Global warming may lead to more mercury in seafood

Global warming may be affecting our seafood.

As much as we may hate to admit it, toxic pollutants are all around us. While it's true that there are much harsher regulations regarding the use of pesticides and other chemicals, there is still far too much that we don't know about the food we eat and the household products we use on a daily basis. As we reported on this blog last year, even something as seemingly innocuous as tuna fish – which has long been a staple in American lunches – may well be brimming with heavy metals like mercury that can impair your aging longevity in many ways.

Now, new research from Dartmouth has indicated that this problem could be getting worse. According to a press release distributed by ScienceDaily, the scientists have found that global warming has contributed to a rise in ocean temperatures that could be increasing the amount of mercury in the fish we consume.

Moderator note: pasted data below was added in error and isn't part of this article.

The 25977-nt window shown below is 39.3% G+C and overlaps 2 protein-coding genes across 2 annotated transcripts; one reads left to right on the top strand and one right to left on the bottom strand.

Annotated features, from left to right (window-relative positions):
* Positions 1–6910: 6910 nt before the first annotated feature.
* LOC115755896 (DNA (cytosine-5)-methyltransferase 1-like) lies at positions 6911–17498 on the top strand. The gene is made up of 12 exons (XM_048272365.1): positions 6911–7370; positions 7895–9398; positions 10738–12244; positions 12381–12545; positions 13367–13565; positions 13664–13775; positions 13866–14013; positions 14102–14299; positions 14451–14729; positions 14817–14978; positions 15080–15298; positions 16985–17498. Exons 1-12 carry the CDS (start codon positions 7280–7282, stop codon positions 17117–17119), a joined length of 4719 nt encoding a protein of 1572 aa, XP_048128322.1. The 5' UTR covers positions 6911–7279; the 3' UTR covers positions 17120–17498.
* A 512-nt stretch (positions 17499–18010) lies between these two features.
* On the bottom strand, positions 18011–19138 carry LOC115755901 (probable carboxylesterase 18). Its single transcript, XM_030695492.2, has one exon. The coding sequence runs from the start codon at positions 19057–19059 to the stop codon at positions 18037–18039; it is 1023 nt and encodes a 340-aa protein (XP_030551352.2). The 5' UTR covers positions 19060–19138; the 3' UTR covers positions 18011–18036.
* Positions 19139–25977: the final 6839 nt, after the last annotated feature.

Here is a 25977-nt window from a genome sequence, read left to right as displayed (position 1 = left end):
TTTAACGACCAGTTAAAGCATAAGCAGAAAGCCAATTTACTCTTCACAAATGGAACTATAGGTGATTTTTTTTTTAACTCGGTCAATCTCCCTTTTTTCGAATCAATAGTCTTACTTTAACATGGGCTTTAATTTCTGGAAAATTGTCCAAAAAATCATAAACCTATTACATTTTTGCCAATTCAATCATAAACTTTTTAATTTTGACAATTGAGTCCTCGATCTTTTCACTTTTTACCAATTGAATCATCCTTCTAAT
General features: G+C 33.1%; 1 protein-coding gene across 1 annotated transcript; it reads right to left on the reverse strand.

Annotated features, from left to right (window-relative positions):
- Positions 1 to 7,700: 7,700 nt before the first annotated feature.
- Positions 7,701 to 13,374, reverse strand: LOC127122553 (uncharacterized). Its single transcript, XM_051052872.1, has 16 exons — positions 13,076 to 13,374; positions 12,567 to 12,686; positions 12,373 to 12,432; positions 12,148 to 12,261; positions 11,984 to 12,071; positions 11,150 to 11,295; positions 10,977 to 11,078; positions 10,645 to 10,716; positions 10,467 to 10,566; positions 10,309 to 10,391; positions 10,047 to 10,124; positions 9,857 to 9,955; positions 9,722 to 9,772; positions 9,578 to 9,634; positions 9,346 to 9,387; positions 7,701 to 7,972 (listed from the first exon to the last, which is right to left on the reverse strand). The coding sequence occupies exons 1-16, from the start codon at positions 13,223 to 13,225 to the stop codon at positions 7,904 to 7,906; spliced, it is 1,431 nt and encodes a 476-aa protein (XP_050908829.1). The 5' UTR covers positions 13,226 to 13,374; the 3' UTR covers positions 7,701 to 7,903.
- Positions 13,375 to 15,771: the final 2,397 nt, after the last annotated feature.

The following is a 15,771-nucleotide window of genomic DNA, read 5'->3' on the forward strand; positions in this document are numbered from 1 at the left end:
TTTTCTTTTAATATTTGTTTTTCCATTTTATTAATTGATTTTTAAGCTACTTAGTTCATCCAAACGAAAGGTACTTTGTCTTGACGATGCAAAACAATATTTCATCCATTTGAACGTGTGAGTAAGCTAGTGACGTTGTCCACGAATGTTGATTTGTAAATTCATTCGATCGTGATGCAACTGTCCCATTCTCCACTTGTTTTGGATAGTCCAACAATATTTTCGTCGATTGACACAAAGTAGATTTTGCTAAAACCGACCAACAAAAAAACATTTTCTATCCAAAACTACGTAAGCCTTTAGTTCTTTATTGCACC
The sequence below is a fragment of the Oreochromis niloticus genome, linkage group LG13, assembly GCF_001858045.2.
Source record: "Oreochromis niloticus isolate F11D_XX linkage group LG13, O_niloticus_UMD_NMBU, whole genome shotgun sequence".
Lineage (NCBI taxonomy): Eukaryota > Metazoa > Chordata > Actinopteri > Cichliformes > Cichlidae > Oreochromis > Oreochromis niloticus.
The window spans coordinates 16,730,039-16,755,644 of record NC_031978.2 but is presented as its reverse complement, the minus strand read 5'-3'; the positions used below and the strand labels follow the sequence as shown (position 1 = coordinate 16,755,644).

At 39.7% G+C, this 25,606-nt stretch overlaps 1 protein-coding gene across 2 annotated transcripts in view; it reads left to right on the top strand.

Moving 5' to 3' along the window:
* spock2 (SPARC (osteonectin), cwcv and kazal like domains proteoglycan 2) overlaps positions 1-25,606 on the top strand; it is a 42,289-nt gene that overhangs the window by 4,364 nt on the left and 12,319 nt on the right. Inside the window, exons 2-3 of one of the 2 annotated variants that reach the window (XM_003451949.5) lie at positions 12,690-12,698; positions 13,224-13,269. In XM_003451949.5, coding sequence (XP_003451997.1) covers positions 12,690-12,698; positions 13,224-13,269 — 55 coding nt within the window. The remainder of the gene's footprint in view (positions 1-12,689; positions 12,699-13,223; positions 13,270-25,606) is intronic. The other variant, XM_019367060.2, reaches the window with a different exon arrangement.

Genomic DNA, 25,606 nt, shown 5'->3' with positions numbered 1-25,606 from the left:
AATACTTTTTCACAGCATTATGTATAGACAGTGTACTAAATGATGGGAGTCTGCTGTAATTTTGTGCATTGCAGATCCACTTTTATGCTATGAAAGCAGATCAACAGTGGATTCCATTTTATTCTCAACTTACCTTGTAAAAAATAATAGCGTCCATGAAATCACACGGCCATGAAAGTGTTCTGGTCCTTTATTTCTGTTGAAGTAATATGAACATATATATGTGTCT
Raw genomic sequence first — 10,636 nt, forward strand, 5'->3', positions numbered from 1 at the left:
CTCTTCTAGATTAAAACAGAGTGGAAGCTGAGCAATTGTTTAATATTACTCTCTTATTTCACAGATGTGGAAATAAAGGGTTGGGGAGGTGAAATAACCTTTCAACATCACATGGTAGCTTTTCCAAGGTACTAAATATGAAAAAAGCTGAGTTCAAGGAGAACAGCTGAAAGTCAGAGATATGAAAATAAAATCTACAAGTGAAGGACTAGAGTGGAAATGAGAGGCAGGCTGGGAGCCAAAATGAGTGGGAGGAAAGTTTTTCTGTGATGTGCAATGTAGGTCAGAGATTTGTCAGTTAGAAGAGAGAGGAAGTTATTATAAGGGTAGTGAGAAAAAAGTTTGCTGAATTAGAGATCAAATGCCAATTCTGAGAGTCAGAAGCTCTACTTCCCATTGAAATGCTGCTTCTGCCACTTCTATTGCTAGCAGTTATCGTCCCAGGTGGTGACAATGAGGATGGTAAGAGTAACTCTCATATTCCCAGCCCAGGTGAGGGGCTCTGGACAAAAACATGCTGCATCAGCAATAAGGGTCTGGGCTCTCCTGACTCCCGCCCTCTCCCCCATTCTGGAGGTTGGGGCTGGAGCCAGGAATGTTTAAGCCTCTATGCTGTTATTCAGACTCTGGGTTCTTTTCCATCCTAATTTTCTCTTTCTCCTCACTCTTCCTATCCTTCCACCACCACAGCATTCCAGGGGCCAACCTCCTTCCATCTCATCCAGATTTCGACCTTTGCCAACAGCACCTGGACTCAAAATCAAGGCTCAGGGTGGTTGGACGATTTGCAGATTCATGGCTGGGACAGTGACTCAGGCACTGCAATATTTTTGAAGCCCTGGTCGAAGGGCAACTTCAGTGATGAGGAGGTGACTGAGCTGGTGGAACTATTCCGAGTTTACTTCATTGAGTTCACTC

"Until now, little has been known about how global warming may affect mercury bioaccumulation in marine life, and no previous study has demonstrated the effects using fish in both laboratory and field experiments," the source states. The scientists observed the behavior of killifish and noted that warmer temperatures caused them to consume more food and led to higher level so mercury in their systems.

Time will tell if and how this discovery effects attitudes toward global warming or the regulation of seafood. However, if you are concerned about mercury and other heavy metals, contact Longevity Centres of America in Houston today. We offer the detoxification treatment known as IV chelation, which extracts these harmful substances from your system while replenishing stores of healthy vitamins and minerals.